“They wanted to get it ready for the dedication of the plane on the 31st of May, 2003. So that period between 2000-2003 they probably had as many as 75 or 80 volunteers working on it. They’d drawn them off other projects because they said ‘we want to get this ready,’ and they dedicated it on the date that I said there.”
- Dave Amidon, Restoration Crew Chief
The Boeing B-29 "Superfortress" was a World War II and Cold War era heavy bomber. Technologically advanced for its time, the aircraft featured a pressurized cabin and remote control machine gun turrets. Boeing first flew the B-29 in September of 1942. After producing nearly 4,000 aircraft during the war, production ended in 1946, though the aircraft continued to be used by the military during the Cold War. The most famous B-29 is the "Enola Gay," which dropped the atomic bomb on Hiroshima in August of 1945.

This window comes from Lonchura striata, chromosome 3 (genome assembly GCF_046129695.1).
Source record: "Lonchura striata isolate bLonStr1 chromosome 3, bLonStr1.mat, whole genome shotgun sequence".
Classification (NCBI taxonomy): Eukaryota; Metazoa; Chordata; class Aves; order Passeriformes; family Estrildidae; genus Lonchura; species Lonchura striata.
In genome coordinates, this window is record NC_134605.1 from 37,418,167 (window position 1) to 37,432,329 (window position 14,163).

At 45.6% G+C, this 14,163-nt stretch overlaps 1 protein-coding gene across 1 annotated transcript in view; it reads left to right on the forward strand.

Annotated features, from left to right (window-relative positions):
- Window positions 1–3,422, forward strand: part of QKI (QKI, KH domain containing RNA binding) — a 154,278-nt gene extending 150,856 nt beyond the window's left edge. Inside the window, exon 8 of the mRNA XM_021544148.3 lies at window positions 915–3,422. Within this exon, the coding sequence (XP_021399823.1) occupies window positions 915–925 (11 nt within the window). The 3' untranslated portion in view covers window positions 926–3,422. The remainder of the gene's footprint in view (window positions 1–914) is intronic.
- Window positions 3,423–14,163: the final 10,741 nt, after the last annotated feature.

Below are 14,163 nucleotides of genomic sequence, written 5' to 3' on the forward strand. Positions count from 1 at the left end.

In 1973 the Bradley Air Museum acquired the B-29 from Aberdeen Proving Grounds in Maryland. Groups of volunteers traveled to Aberdeen to bring the aircraft back to Connecticut in parts to be reassembled. A different fuselage was acquired after the one the museum had was found to be heavily damaged. The B-29 suffered damage in the tornado in 1979, and sat for many years awaiting restoration. In 1993, after Lt. Donald Lundberg of the 58th Bomb Group noticed the B-29, he pushed to have it restored to honor the 58th. In 1998, restoration of the plane began in earnest to meet the deadline of dedication on May 31, 2003. The plane was restored outside as well as in the museum's Restoration Hangar until its completion four weeks before the dedication. Nearly 100 volunteers worked on the B-29, which was interpreted to be "Jack's Hack," a B-29 that flew with the 58th Bomb Wing. After the dedication, restoration work continued until 2010. Today, "Jack's Hack" allows NEAM to tell the story of the 58th Bomb Wing and those who flew these impressive aircraft all those years ago.